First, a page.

In each round, you’re given a certain number of minutes to solve a puzzle, and for each whole minute you come in under that time you get extra points. But if you make a mistake, your score will be reduced—your first mistake costs you eight minutes worth of points. Getting the puzzle right matters more than speed, but if you want to be in the top group, you need to be both fast and accurate. By 2005, I was in the top 10 solvers for the first time. That was a shock. Most people don’t have that sort of trajectory. After my first four placements, I’d have never thought that being an ‘elite’ solver was something I could do. Then all of a sudden I was in sixth place and I suddenly felt like, “Hey, I could win this thing one day. This is crazy.”
This year was my 19th time entering the tournament, and my best placement—fourth place overall. Honestly, there were a couple of top competitors who weren’t able to come, and I realize that part of the reason I was able to make fourth place is that they weren’t there. I would love to be able to just get a little bit better and unequivocally make the top three [who compete in a final, live puzzle, on-stage] against the very best of the best. Or, I mean, win the whole thing! And that’s a very, very ambitious goal because every step on that ladder [to first place] is enormous at this point. The people who are better than I am are just better than I am. I’m not sure how to get past that because there’s nobody to teach me how to do it. I’m just sort of figuring it out, and I have to keep reminding myself in that situation that I’m one of the best in the country. There is no such thing as a crossword puzzle I can’t solve. If there’s a crossword puzzle I can’t solve, there is no market for that puzzle.
A woman hasn’t won the tournament since 2001, by the way—the year I started competing. That bugs me.
Not that anybody is actually pressuring me to win, but I feel like a lot of people are looking at me and hoping that I will. I don’t really want to represent a whole gender like that—I mean, I don’t want it to be a conversation about me being the best woman. I would like to be the best person. But I can’t escape the fact that it’s just been way too long. There is another woman who is a little bit faster than I am, but she quit competing a couple of years ago. There’s another who is pretty close to me in ability, but I generally tend to come in a little bit ahead of her [in terms of speed].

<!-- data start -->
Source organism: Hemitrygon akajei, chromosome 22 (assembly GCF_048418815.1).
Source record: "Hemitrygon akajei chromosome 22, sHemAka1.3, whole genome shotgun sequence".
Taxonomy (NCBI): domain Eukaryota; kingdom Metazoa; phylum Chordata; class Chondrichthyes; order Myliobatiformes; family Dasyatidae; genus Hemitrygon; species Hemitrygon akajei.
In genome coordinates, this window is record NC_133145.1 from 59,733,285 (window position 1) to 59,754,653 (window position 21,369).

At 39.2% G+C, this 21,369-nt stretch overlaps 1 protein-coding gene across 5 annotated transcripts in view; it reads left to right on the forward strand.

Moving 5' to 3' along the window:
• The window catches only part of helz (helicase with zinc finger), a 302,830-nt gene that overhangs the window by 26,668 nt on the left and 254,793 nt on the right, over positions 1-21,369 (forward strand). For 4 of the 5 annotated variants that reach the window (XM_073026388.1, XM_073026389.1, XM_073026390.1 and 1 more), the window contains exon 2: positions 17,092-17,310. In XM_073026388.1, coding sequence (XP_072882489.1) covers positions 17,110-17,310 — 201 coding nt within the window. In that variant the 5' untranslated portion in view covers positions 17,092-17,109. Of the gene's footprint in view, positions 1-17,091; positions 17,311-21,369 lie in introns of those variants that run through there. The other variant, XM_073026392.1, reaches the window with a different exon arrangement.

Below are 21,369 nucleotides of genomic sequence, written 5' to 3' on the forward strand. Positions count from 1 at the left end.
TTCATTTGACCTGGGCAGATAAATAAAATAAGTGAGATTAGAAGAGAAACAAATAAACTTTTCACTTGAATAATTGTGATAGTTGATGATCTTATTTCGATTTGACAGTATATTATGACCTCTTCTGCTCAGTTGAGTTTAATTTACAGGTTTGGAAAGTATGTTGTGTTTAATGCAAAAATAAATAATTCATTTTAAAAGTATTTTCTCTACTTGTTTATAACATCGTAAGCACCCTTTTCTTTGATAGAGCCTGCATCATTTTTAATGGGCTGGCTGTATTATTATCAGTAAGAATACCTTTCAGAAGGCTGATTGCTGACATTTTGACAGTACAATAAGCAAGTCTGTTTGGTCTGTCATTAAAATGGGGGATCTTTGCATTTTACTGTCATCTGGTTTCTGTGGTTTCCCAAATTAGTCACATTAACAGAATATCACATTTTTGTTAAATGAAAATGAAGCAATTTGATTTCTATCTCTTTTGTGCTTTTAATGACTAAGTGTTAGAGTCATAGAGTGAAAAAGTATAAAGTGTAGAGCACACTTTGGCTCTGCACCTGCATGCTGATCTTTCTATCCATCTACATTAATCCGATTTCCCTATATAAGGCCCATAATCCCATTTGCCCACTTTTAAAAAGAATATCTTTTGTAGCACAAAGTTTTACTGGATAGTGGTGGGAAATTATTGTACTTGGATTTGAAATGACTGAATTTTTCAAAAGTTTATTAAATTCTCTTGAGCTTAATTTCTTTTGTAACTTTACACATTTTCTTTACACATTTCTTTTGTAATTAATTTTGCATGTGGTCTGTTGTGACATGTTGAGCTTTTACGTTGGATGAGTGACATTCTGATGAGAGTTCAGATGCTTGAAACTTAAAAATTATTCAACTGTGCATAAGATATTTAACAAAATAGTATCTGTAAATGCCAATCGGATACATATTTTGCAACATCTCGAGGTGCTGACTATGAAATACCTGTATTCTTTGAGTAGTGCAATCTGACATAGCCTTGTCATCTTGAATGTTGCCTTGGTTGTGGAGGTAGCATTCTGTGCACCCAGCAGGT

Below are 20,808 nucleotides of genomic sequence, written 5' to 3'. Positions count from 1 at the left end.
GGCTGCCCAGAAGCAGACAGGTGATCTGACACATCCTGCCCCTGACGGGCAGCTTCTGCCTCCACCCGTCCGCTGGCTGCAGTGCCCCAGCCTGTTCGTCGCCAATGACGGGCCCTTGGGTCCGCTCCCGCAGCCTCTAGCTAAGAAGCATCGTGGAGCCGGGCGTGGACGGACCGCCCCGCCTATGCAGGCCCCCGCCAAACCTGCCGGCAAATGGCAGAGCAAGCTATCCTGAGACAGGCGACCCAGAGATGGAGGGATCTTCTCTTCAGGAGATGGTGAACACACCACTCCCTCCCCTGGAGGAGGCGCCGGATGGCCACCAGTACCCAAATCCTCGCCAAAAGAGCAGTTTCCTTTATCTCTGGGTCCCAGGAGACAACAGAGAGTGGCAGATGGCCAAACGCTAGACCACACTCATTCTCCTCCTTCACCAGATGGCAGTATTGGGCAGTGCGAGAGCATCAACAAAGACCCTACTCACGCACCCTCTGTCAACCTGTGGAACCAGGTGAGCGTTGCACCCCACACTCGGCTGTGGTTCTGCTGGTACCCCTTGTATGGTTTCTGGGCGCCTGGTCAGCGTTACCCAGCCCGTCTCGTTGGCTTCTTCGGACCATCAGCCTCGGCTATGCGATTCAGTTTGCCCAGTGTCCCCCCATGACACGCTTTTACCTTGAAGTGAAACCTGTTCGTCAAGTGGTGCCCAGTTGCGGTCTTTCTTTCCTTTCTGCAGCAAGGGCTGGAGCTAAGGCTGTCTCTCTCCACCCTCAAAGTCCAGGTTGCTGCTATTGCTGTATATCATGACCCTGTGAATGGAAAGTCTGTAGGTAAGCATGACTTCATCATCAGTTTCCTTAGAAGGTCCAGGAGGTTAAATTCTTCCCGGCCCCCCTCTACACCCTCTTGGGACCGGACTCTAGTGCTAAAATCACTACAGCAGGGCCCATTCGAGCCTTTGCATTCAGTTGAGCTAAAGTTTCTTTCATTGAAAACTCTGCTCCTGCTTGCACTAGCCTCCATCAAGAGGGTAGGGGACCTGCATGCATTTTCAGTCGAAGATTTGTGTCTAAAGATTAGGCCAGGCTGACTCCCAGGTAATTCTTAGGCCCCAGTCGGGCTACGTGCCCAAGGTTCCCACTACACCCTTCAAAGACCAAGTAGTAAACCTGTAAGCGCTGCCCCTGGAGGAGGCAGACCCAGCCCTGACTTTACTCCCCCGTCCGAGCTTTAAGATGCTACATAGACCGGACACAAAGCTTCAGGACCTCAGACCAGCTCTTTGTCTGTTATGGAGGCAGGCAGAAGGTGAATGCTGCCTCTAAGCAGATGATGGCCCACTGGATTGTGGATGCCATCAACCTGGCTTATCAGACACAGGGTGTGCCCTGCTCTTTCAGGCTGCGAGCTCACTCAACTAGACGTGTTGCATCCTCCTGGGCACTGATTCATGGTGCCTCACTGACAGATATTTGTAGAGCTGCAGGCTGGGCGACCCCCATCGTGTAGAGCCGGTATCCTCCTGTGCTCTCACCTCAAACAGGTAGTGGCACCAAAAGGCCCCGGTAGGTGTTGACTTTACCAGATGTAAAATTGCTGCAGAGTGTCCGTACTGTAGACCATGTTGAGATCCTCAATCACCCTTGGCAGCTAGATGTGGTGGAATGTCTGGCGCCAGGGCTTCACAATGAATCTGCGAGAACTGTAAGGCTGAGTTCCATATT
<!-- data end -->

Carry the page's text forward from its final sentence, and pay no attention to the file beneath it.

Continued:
[My other hobby is Crossfit, which] I started, like, eight years ago. I love it. But my favorite part about it is the lifting heavy weights part; cardio can go fuck itself. I love putting something really heavy on my back and squatting down and standing up. It’s really cool to be able to say that my best deadlift is 325 pounds. People at the crossword tournament keep saying, ‘Oh my God, if there were a crossword crossfit tournament…’ I’m like, ‘Yes, I would be the best in the world at that, male or female.’ Because most of the other people at the crossword tournament are… well, I’m a nerd too, but I’m a brainy meathead. And I’m the only one.
I think the reason women don’t win, or don’t place in the top spots as often, is in part because we’re not making enough puzzles.
Part of being able to solve a crossword fastest [is about getting] in the same mindset as the constructor; sometimes I think that if puzzles as a whole were a little less ‘bro’ then we would see more women champions. There’s actually been a lot of attention paid lately to the lack of diversity in construction, whether by race or gender. Last year, this project called The Inkubator ran a Kickstarter to raise funding to encourage women to make puzzles. They raised $30,000! So there are a lot of allies out there who will help [women and people of color] if you want to construct. There’s a Facebook group called the Crossword Puzzle Collaboration Directory, for example. If you join that and put your hand up and say you want help, there will be someone who reaches out to you.
And that’s part of why I’ve decided I really need to be making puzzles again myself—I have been extremely successful as a solving competitor, but you have to make the world you want to live in, right? There aren’t puzzles out there right now that are full of fashion clues, drag-queen clues, classical-music clues. I’m a very eclectic person. I know I seem really obsessed with this one thing, but on the other hand, I also lift weights and I sing in a choir. I think I have a pretty well-rounded life. I work as a pharmaceutical copywriter; I studied chemistry in college and I always liked writing, so it suits me pretty well but I would give it up in a hot second if I were able to make as much money writing puzzles as I do making ads! What I would consider a success for me moving forward is creating puzzles and getting them published, so there are more out there in the world like the ones I want to solve.
Graphics by Madeline Montoya.